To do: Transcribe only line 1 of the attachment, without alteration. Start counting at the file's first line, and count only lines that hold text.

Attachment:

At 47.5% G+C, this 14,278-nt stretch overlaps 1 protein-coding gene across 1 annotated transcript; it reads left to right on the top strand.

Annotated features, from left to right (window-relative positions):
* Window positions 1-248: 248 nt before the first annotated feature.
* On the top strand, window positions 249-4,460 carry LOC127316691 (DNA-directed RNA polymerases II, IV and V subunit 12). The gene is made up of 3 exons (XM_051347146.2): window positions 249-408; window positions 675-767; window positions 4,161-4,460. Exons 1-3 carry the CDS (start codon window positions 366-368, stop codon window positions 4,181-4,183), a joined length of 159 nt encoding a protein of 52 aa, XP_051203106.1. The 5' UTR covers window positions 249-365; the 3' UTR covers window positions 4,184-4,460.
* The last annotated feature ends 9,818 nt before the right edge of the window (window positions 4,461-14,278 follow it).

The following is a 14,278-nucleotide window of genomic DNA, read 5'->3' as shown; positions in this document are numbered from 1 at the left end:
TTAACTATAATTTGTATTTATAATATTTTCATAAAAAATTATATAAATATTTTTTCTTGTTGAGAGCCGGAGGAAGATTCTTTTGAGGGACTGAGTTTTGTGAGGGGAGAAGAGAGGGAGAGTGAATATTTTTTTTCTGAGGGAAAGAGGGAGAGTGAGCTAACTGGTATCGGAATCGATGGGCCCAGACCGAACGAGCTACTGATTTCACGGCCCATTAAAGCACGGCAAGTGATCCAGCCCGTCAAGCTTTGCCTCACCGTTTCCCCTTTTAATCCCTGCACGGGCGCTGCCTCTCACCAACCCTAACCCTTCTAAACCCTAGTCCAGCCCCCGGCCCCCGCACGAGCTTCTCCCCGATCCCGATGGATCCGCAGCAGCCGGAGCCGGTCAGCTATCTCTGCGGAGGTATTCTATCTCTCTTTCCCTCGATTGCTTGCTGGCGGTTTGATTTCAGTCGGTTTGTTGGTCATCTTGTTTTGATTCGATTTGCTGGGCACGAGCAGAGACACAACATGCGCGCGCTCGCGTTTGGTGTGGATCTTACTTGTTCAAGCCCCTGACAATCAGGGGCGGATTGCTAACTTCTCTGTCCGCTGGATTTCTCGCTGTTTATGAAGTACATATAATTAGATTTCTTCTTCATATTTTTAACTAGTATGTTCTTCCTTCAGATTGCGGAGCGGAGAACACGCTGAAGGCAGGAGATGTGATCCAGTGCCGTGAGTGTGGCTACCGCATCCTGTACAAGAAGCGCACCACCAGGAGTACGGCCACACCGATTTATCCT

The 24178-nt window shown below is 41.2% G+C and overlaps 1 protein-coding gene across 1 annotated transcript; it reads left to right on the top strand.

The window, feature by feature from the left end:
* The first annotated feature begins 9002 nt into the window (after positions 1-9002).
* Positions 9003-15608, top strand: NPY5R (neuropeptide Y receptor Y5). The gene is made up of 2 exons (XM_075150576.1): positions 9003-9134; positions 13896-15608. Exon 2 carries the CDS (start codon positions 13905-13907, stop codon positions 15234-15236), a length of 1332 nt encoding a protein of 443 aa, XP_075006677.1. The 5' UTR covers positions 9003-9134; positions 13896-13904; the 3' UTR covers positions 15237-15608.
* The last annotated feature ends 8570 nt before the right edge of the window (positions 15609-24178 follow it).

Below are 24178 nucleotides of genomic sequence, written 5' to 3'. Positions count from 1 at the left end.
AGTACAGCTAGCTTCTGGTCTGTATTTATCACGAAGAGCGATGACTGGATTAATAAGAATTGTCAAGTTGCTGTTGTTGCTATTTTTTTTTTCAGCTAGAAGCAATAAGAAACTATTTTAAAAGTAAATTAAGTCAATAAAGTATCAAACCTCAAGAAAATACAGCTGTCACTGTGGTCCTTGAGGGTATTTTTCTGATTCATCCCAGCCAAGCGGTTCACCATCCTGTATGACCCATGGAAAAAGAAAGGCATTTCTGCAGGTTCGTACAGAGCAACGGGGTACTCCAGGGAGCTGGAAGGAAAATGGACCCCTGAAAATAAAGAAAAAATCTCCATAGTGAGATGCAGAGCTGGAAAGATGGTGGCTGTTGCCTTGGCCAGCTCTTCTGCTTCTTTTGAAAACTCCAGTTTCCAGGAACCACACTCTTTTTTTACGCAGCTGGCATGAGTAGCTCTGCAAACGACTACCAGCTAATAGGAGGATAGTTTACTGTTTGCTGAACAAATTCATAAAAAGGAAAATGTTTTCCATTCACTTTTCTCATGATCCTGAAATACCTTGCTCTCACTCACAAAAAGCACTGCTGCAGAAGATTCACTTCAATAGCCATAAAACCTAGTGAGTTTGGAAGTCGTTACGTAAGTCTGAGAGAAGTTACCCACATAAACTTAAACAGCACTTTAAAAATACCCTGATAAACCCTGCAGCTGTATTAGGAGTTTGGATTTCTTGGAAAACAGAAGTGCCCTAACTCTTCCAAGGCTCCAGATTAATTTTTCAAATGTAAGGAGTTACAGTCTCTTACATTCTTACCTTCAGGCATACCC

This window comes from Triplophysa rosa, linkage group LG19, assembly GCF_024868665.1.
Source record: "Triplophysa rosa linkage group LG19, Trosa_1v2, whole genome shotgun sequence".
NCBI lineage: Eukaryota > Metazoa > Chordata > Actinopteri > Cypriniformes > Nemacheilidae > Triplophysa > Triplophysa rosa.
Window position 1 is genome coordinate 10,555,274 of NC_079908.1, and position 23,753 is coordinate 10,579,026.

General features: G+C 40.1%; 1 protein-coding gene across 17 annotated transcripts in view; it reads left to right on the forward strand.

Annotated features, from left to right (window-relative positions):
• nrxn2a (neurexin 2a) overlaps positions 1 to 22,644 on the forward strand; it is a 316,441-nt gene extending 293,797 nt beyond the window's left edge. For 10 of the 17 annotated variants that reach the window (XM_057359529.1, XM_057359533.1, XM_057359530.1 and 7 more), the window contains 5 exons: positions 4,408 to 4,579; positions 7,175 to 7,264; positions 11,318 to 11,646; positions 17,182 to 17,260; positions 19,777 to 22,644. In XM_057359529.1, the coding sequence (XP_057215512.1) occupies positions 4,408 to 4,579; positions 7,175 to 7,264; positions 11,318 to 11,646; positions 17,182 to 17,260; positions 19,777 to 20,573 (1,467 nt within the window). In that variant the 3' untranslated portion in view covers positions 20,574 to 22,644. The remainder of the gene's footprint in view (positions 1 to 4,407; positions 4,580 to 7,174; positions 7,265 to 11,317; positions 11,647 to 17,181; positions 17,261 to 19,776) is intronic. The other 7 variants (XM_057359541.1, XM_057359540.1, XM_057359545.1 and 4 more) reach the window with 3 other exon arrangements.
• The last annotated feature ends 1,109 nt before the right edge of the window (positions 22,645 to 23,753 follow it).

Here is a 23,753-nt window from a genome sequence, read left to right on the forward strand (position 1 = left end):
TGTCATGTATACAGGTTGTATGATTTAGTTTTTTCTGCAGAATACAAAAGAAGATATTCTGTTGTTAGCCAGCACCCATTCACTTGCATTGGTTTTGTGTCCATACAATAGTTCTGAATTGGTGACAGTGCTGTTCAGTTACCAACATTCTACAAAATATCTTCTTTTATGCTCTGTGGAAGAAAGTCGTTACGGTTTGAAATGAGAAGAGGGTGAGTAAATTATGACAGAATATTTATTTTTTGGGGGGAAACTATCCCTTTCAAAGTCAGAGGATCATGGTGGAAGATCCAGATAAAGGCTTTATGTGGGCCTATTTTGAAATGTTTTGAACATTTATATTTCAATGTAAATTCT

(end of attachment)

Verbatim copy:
At 47.5% G+C, this 14,278-nt stretch overlaps 1 protein-coding gene across 1 annotated transcript; it reads left to right on the top strand.